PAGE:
- a sweetened dessert with whipped cream as a base, often stabilized with gelatin and chilled in a mold: chocolate mousse.
- an aspic, unsweetened and containing meat, vegetables, or fish: salmon mousse.
- a foamy preparation used on the hair to help hold it in place, applied usually to damp hair before grooming or styling and worked in until absorbed.
Origin of mousse
Examples from the Web for mousse
Contemporary Examples of mousse
In the bathroom she wet my hair and then puffed it out with some mousse.Inside Gaddafi’s Harem: The Story of a Girl’s Abduction
August 29, 2013
Lay the smoked salmon slices out, on the work surface, fill with a spoonful of the mousse and roll up to make roulades.We Are Off to the Races!!
June 7, 2011
Mousse de Foies de Volailleby Julia Child Tired of the same old chicken recipes?What to Eat
August 5, 2009
Historical Examples of mousse
A few berries had also been sliced and mixed with the mousse as she put it in the glasses.
This was alternated with some sort of mousse made in the fireless stove.
If the chaudfroid says nothing to you, will you not try the mousse?The Monster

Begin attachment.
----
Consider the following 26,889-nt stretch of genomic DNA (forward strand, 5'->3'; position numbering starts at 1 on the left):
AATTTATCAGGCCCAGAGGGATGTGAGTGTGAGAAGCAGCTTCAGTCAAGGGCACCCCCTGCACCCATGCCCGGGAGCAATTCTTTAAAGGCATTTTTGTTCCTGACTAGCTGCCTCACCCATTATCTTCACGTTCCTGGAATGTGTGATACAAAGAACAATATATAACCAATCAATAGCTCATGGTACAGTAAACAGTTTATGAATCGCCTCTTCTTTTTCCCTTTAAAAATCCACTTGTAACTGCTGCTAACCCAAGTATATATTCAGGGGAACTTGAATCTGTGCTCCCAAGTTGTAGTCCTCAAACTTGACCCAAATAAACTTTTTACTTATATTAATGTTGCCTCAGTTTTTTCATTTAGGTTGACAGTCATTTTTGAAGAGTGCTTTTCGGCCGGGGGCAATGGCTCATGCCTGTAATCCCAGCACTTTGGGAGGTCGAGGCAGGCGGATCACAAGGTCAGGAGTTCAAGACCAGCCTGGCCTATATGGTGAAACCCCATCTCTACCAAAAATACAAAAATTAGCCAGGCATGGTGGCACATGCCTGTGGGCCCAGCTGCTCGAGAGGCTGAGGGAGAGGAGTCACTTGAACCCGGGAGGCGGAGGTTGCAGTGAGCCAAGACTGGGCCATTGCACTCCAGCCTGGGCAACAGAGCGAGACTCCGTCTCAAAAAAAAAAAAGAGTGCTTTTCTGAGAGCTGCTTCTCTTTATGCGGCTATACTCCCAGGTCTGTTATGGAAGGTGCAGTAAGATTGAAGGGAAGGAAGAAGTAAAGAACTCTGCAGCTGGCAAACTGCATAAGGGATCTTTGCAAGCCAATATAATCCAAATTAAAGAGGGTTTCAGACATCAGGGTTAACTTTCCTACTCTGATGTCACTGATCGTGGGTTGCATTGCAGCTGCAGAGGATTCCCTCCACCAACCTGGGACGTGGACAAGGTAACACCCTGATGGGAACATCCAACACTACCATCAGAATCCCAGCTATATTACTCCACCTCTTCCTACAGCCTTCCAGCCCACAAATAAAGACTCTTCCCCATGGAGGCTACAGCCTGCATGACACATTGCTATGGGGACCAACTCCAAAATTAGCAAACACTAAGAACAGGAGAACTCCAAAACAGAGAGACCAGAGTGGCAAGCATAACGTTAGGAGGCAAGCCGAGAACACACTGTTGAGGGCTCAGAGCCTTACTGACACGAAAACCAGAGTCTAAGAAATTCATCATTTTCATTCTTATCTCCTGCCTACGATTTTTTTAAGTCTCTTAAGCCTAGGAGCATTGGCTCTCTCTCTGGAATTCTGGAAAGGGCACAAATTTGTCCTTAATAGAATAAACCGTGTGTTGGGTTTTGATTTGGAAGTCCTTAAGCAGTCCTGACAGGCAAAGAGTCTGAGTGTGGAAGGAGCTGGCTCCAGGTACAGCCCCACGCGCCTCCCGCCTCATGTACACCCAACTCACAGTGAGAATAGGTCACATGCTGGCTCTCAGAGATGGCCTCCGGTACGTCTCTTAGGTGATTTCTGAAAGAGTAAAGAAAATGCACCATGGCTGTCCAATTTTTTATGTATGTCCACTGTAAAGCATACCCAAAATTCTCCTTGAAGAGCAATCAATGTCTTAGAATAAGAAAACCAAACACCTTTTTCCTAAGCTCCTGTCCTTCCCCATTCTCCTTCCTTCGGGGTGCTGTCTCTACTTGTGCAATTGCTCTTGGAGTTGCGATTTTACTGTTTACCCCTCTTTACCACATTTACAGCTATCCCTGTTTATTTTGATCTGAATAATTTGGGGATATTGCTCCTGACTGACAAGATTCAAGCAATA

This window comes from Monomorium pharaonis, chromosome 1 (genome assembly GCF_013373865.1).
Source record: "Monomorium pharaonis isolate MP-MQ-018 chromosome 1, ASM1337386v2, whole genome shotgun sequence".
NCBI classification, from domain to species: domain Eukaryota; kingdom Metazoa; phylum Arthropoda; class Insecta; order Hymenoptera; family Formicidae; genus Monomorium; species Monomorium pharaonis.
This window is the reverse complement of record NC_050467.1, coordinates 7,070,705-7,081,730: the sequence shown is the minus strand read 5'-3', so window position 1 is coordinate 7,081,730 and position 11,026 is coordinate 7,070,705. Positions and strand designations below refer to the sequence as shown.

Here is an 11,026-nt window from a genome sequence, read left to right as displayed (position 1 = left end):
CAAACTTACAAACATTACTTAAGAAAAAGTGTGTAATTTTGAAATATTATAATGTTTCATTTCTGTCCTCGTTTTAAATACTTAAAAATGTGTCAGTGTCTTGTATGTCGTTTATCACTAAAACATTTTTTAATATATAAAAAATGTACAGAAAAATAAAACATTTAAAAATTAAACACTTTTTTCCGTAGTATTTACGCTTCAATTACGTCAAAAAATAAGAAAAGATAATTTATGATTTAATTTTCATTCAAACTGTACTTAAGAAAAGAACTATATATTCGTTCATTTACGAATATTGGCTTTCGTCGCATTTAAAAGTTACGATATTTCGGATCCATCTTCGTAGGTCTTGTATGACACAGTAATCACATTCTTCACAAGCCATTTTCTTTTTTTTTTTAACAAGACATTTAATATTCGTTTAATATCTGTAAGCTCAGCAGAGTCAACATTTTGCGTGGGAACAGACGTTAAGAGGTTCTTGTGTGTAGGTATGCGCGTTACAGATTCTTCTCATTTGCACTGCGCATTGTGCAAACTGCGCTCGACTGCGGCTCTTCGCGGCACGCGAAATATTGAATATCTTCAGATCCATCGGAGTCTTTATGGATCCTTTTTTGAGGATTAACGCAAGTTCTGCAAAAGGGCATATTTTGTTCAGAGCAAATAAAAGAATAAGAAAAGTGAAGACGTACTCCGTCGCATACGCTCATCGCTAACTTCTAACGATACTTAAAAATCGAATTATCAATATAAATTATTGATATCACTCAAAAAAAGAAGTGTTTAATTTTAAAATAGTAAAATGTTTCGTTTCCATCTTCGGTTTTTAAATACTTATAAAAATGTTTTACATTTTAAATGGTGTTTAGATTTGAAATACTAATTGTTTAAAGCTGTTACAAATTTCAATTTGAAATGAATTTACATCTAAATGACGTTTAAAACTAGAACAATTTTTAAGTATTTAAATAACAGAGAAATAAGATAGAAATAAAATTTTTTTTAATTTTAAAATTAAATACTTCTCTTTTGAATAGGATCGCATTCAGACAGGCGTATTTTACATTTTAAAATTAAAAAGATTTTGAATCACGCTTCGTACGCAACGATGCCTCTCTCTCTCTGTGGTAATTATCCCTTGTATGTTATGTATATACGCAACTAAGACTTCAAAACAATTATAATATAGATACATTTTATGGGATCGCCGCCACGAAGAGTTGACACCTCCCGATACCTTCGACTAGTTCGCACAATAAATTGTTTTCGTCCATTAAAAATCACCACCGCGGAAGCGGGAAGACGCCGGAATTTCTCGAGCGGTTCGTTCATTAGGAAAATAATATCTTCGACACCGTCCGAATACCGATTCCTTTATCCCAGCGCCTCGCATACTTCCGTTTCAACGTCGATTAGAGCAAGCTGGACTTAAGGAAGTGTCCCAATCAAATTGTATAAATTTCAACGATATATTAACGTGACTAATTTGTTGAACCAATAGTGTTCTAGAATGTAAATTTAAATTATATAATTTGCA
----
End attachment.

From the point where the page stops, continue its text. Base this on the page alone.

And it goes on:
Line the mold with an ice and fill the center with a mousse or a parfait.Woman's Institute Library of Cookery, Vol. 4
Woman's Institute of Domestic Arts and Sciences
This mousse can be flavored with a tablespoonful of kirsch, rum, or brandy instead of sherry.The Century Cook Book
- a light creamy dessert made with eggs, cream, fruit, etc, set with gelatine
- a similar dish made from fish or meat
- the layer of small bubbles on the top of a glass of champagne or other sparkling wine
- short for styling mousse
Word Origin for mousse
1892, in cookery sense, from French mousse, from Old French mousse "froth, scum," from Late Latin mulsa "mead," from Latin mulsum "honey wine, mead," from neuter of mulsus "mixed with honey," related to mel "honey" (see Melissa). Meaning "preparation for hair" is from 1977. As a verb in this sense from 1984.